Judge P. H. Napier, probably the most widely known man in this county, died at his home in Wayne at five o'clock last Thursday morning, following an attack of grippe and influenza which confined him to his room little more than a week. But Judge Napier had been in declining health for sometime although this fact was little understood among his acquaintances since he was not the kind of man who would complain when in ill health. The end was possibly hastened by injuries he received last fall when [a] N. & W. passenger train. . . wrecked. He was badly shaken up and was [compelled] to walk with a cane [after the] accident.
Judge Napier was born in this county December 12, 1849, being 73 years old at the time of his death. He was the grandson of Thomas Napier, one of the . . . most prominent settlers in what is now Wayne county who came here when it was a primeval forest little known to the white man. The closest neighbors of Thomas Napier were miles away. The dense woodland was infested with wild animals which were routed long ago by the advance of civilization.Thomas Napier was a soldier in the war of 1812, and following his discharge from service he studied in Virginia and later moved to Wayne county where he taught school for the greater part of his life. Patrick H. Napier, Sr., was the son of Thomas Napier and father of Patrick H. Napier, Jr.
Born of pioneers, Judge Napier naturally inheried many of the strong traits of character common to our forefathers. When he was a boy, the school system in Wayne county was meager in comparison to the present opportunities offered; hence, he was deprived of educational advantages other than those he made for himself. Early in life he aspired to study law, and he did study law in his own home around a flickering light.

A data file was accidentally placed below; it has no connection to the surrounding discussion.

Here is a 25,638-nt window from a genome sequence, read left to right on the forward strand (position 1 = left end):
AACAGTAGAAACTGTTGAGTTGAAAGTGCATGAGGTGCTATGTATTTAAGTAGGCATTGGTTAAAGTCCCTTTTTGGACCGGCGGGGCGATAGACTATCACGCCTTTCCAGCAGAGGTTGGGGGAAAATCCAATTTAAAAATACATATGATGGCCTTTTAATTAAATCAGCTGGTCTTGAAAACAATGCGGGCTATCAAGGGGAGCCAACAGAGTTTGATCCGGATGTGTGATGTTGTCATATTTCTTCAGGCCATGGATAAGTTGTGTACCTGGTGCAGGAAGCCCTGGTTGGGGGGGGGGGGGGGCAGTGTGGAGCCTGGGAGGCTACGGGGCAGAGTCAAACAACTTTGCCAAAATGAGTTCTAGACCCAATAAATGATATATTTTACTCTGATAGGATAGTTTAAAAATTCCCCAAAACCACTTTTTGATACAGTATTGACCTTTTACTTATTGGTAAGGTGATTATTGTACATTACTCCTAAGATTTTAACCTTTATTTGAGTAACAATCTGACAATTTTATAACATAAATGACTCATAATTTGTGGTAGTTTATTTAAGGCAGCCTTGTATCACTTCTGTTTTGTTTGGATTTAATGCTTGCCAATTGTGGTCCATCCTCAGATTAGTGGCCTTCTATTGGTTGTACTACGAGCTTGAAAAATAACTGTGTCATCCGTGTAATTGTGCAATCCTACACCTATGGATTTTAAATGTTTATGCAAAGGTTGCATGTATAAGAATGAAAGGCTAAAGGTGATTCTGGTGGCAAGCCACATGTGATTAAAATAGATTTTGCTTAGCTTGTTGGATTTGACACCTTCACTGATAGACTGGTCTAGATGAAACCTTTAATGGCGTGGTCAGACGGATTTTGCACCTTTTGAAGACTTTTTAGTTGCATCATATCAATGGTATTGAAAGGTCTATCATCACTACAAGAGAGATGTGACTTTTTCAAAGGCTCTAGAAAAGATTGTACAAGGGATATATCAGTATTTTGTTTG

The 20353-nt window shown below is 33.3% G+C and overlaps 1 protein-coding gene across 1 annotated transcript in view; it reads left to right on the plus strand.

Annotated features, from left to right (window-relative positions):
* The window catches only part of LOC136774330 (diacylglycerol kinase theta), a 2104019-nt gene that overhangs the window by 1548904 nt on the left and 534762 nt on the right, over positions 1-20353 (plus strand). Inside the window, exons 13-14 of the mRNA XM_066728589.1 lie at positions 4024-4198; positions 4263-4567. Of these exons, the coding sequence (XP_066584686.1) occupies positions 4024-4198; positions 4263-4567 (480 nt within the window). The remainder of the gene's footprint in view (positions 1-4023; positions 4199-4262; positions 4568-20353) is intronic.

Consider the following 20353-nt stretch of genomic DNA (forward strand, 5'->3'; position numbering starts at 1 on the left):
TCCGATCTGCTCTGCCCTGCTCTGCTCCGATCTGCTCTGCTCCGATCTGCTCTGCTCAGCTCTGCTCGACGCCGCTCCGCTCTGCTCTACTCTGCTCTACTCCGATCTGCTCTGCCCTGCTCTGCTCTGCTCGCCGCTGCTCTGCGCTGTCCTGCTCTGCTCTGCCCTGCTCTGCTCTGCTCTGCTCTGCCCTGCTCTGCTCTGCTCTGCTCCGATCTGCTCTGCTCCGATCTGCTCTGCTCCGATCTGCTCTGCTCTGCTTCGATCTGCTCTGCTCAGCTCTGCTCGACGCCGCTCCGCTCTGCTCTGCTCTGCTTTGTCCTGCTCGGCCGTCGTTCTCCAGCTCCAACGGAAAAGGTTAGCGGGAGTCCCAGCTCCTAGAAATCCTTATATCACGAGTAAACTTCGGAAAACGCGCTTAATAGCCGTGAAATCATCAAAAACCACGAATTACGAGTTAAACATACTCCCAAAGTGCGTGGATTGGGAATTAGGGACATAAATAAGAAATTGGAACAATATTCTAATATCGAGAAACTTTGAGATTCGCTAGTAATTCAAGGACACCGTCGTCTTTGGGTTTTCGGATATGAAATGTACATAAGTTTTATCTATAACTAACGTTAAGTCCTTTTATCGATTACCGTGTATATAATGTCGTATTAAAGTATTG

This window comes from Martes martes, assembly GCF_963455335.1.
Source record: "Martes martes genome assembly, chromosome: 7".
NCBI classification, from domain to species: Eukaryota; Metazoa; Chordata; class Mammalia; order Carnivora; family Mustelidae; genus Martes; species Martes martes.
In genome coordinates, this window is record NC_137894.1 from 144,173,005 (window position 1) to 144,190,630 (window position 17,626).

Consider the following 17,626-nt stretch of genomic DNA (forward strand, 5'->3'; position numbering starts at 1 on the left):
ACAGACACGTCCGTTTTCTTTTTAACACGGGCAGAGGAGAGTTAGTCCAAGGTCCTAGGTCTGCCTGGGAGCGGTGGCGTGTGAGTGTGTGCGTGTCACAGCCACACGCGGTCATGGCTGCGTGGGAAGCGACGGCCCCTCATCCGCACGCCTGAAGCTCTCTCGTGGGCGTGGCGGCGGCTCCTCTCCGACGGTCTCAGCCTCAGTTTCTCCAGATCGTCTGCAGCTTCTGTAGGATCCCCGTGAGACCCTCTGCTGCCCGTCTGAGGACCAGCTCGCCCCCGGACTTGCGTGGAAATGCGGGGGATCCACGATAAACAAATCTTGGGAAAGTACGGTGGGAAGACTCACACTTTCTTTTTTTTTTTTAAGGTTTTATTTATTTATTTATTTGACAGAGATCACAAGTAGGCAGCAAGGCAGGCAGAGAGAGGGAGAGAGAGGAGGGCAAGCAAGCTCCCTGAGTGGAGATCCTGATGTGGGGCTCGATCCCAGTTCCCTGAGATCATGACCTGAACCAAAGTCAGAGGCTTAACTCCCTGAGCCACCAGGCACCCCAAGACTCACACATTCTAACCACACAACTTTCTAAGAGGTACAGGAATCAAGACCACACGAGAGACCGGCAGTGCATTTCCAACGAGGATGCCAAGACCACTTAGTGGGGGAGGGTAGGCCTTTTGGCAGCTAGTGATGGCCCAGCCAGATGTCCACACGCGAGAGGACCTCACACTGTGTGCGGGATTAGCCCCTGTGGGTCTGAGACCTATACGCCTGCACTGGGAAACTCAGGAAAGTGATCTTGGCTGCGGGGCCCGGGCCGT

But he overcame those handicaps, and when he died, Judge Napier was everywhere regarded as one of the most eminent trial lawyers in West Virginia. When young in years, he was a timberman in this county; he was later. . .in mercantile business; he was elected county clerk and prosecuting attorney. He was for many years a prominent figure in State politics and his influence was instrumental in [determining] the fate of many office aspirants. He was a Republican, but his views were not of the narrow partisan kind that prevented him from respecting the views of others.
Judge Napier was successful as a practicing attorney; he had native oratorical ability which prominently identified him with many speaking campaigns in the State. He was a friend to the poor man, and it is a well known fact that he never turned a client away for the mere fact that he was penniless.
Judge Napier was everywhere known as "Uncle Pat." His term as judge of the Wayne-Logan circuit, under appointment from Governor Hatfield to fill the vacancy caused by the resignation of Judge J. B. Wilkinson, was a responsible office which he well filled. He was the same unaffected gentleman, regardless of whether he was practicing in justice's court or before the State supreme court or sitting on the bench in his own court.
Funeral services were conducted at the home in Wayne Friday by Rev. A. W. Davison and Rev. W. H. Beale, pastors of the local Baptist and Methodist churches respectively. The services were largely attended by people from the county and from Huntington. Burial was made on Little Lynn creek, near East Lynn, alongside the grave of his brother, W. S. Napier, who preceded him by less than a year. Through the courtesy of C. Weller, superindendent of this division of the N. & W., the East Lynn train was delayed for two hours, thus enabling people to attend the burial services and return to Wayne the same afternoon. The last rites were the charge of the Wayne Masonic Lodge, of which the deceased had long been a member.